The consequences of this architecture change in the functionality of data services in the C-RNC leaves it without some of the basic information it has had for other services. Consequently, questions asked before such as: (1) how well the QoS has been fulfilled; (2) the overall resource utilization; and (3) the effect of adding a user to the system, cannot be completely answered.

SUMMARY OF THE INVENTION

The architecture of the high-speed shared service means that the Node B has various sets of information that answer the three (3) sets of basic questions that a data service would need to have answered. The present invention provides an HSDPA-capable Node B with a scheduler providing information enabling a resource manager to efficiently allocate resources.

Embodiments may include a wireless device. The wireless device may include: circuitry configured to transmit a first message to a user device, wherein the first message comprises a first allocation of power associated with a radio network controller (RNC) scheduler; circuitry configured to transmit a second message to the user device, wherein the second message is used to derive a second allocation of power associated with a base station scheduler; and circuitry configured to receive high speed packet data from the user device over one or more physical channels, wherein the one or more physical channels are determined based on the first allocation of power and the second allocation of power.

Embodiments may also include a method. The method may include: transmitting a first message to a user device, wherein the first message comprises a first allocation of power associated with a radio network controller (RNC); transmitting a second message to the user device, wherein the second message is used to derive a second allocation of power associated with a base station scheduler; and receiving high speed packet data from the user device over one or more physical channels, wherein the one or more physical channels are determined based on the first allocation of power and the second allocation of power.

BRIEF DESCRIPTION OF THE FIGURES

The present invention will be understood from a consideration of the figures, wherein like elements are designated by like numerals and wherein:

FIGS. 1 and 2 are diagrams showing a radio network controller (RNC) interfaced with a Node B wherein FIG. 1 lacks a high-speed, downlink shared channel (HS-DSCH) and FIG. 2 has an HS-DSCH channel.

FIG. 3 shows an RNC interface with a Node B having an HS-DSCH channel and embodying the principles of the present invention.

DETAILED DESCRIPTION OF THE PREFERRED EMBODIMENTS

High speed downlink packet data access (HSDPA) has been provided to increase capacity, reduce round-trip delay and increase peak data rates through a high speed down link shared channel (HS-DSCH). In addition, (3) fundamental technologies which are tightly coupled and rely on the rapid adaptation of the transmission parameters to instantaneous radio conditions include:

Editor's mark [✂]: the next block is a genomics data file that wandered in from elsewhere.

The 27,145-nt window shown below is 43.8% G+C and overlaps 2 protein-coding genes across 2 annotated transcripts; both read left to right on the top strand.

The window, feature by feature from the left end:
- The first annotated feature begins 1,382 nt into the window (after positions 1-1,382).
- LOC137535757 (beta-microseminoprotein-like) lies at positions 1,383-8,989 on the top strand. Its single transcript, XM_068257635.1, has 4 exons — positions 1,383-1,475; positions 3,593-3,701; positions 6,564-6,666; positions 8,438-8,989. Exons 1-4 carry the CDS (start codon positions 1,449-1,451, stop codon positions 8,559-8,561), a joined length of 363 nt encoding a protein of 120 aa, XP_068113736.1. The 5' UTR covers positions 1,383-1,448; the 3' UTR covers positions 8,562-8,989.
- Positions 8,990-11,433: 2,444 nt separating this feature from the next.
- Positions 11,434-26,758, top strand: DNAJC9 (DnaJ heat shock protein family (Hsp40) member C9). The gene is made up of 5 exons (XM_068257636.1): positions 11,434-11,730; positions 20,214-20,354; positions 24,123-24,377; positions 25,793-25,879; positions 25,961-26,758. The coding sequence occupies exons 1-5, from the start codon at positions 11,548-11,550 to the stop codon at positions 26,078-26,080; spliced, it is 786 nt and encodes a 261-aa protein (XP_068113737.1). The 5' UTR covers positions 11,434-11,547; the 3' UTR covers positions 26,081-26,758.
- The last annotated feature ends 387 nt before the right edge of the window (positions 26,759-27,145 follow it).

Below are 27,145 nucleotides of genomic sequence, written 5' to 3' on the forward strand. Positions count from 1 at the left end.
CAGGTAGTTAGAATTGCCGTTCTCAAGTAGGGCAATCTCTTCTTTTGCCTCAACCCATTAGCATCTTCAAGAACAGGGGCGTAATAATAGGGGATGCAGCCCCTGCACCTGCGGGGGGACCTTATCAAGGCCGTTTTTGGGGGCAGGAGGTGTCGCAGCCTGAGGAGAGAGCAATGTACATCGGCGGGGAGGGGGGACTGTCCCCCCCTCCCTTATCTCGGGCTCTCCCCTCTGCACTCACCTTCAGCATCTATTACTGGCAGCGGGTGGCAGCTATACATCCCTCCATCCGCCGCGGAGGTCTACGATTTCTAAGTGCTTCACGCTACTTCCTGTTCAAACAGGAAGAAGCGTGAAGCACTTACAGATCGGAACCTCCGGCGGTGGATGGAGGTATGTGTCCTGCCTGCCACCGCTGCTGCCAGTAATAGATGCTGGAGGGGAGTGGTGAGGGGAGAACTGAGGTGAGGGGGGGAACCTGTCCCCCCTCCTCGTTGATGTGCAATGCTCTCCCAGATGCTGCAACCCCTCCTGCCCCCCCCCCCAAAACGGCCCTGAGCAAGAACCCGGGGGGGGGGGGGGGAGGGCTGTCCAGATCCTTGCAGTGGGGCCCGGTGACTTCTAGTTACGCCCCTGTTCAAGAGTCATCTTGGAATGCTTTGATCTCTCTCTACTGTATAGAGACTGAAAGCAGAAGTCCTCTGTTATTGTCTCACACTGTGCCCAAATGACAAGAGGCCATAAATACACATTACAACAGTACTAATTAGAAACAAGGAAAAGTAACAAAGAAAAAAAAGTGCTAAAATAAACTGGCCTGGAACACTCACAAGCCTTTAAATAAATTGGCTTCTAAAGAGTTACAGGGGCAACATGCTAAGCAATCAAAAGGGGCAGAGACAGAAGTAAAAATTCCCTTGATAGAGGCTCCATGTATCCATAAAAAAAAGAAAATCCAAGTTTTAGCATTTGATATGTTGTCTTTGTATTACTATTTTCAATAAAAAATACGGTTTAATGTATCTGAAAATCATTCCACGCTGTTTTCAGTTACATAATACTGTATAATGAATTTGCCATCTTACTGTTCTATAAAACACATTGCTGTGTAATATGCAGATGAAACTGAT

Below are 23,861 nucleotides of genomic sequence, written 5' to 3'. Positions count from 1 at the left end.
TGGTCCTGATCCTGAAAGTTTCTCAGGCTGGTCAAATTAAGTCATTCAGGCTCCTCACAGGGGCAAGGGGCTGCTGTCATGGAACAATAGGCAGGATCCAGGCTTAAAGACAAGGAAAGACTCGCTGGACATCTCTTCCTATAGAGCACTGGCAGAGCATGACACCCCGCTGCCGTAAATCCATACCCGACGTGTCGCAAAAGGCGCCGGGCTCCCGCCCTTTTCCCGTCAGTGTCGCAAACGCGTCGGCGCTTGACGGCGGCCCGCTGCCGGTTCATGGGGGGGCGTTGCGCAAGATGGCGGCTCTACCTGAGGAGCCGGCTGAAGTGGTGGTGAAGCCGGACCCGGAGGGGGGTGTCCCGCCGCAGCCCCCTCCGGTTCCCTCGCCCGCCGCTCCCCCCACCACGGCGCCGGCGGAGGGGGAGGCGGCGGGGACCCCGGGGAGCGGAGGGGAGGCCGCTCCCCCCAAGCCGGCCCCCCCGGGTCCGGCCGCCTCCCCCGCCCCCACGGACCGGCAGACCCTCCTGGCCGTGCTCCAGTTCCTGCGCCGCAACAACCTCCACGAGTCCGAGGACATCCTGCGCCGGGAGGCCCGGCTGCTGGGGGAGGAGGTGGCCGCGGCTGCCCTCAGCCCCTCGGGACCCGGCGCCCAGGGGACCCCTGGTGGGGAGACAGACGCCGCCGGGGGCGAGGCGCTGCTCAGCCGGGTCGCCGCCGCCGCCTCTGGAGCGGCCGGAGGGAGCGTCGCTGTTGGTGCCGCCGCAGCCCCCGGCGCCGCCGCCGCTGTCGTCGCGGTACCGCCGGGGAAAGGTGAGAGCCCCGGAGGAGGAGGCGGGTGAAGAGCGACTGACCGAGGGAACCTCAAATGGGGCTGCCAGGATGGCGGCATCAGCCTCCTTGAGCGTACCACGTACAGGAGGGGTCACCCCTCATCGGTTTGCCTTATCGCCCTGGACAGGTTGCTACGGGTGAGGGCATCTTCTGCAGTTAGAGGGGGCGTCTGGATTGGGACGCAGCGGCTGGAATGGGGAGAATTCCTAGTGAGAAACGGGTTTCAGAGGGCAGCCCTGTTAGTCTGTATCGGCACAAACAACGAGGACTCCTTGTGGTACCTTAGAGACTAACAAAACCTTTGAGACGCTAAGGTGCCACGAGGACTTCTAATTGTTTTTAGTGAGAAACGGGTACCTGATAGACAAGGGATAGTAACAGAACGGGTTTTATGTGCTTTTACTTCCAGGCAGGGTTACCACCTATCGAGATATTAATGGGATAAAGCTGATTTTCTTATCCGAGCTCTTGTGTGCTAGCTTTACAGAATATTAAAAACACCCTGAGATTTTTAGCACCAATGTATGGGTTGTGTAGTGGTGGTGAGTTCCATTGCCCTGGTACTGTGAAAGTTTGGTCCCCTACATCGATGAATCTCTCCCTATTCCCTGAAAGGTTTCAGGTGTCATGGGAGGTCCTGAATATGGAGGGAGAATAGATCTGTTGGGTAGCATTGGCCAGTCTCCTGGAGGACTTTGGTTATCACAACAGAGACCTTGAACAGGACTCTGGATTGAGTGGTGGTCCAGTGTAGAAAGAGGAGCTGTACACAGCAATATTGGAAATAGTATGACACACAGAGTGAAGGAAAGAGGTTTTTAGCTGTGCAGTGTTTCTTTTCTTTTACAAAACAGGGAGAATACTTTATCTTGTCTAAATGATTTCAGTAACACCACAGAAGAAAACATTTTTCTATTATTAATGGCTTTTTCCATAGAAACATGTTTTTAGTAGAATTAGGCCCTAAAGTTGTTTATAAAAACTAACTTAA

(a) fast link adaptation technology enabling the use of modifications in modulation responsive to channel conditions such as fading peak and fading dip;

(b) fast hybrid automatic-repeat-request (ARQ) technology for rapidly requesting retransmission of missing data entities and combining soft information from original transmission and any subsequent retransmissions before any attempts are made to decode the message; and

(c) fast scheduling of users sharing the HS-DSCH which, through multi-user diversity is able to transmit the users with favorable radio conditions.

The technologies employed by HSDPA utilized rapid adaptation of transmission of parameters to match channel conditions and functions such as fast link adaptation and fast scheduling are thus placed close to the air interface, namely at the Node B, causing parts of the functionality previously performed at the radio network controller (RNC) to be moved to the Node B, forming a new Node B entity, MAC-HSDPA. Extending the features of the Node B in this manner provides a highly reliable channel that supports high data rates.

FIGS. 1-3 show a typical implementation and the various message flows necessary for proper radio resource management (RRM) functionality. FIG. 1 is a diagram showing the related art before HSDPA was created. FIG. 2 is a diagram showing the related art interacting with the HSDPA changes. FIG. 3 is a diagram showing correct functionality employing the concept of the present invention.

FIG. 1 shows an RNC 12 and Node B 14, and some of the high level functions and messaging necessary for proper functionality of RRM allocation of real time (RT) and non-real time (NRT) services. The defined functions and messaging within a Node (RNC or Node B) is highly dependent on implementation. Within a node, the labeled functions can be performed by separate processors, or can be within a combined task performing the tasks of more than one function and the tasks that perform these functions may perform other functions unrelated to this invention. Between the RNC 12 and Node B 14 is the standardized Iub interface 16, and thus the messaging is formally defined within the appropriate standards.